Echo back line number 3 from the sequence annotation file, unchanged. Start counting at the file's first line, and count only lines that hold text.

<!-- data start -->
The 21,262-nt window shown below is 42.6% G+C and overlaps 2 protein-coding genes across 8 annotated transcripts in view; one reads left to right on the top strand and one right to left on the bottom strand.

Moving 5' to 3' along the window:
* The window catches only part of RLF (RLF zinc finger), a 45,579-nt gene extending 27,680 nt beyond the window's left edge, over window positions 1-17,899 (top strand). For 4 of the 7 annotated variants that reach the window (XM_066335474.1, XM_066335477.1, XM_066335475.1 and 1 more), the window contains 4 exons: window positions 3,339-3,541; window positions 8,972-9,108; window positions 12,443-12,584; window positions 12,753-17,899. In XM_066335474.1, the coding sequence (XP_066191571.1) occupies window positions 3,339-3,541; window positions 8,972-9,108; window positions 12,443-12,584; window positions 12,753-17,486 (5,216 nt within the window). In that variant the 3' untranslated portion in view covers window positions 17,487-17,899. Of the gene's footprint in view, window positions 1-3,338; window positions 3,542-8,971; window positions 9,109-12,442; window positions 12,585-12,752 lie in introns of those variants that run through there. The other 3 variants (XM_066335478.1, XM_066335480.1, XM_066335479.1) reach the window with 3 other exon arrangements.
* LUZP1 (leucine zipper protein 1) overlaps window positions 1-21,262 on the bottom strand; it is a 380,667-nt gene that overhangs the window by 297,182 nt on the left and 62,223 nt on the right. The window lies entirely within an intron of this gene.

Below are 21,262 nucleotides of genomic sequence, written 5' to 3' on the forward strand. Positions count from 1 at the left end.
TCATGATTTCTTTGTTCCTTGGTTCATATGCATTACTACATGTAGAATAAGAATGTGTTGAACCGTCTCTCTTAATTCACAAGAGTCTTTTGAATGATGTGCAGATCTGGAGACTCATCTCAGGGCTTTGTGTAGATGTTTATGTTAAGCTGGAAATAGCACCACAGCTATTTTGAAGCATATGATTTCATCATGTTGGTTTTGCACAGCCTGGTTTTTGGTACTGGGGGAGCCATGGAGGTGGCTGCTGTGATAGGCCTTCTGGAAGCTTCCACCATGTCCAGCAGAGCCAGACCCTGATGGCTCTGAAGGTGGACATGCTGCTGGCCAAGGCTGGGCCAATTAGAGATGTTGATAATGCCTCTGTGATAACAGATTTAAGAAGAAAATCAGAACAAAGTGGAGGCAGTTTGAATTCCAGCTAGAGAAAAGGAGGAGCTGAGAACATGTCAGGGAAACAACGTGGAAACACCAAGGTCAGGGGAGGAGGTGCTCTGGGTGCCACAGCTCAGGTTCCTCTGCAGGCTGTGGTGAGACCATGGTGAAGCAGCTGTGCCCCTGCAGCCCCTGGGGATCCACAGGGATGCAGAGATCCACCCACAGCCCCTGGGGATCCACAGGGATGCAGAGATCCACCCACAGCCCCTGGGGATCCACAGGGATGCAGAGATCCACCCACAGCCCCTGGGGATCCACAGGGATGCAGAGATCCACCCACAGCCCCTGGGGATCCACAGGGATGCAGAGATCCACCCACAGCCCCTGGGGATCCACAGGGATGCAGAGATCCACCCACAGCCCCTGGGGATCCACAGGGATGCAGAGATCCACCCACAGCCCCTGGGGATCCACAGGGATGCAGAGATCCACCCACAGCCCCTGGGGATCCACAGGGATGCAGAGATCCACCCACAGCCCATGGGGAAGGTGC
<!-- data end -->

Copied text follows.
* The window catches only part of RLF (RLF zinc finger), a 45,579-nt gene extending 27,680 nt beyond the window's left edge, over window positions 1-17,899 (top strand). For 4 of the 7 annotated variants that reach the window (XM_066335474.1, XM_066335477.1, XM_066335475.1 and 1 more), the window contains 4 exons: window positions 3,339-3,541; window positions 8,972-9,108; window positions 12,443-12,584; window positions 12,753-17,899. In XM_066335474.1, the coding sequence (XP_066191571.1) occupies window positions 3,339-3,541; window positions 8,972-9,108; window positions 12,443-12,584; window positions 12,753-17,486 (5,216 nt within the window). In that variant the 3' untranslated portion in view covers window positions 17,487-17,899. Of the gene's footprint in view, window positions 1-3,338; window positions 3,542-8,971; window positions 9,109-12,442; window positions 12,585-12,752 lie in introns of those variants that run through there. The other 3 variants (XM_066335478.1, XM_066335480.1, XM_066335479.1) reach the window with 3 other exon arrangements.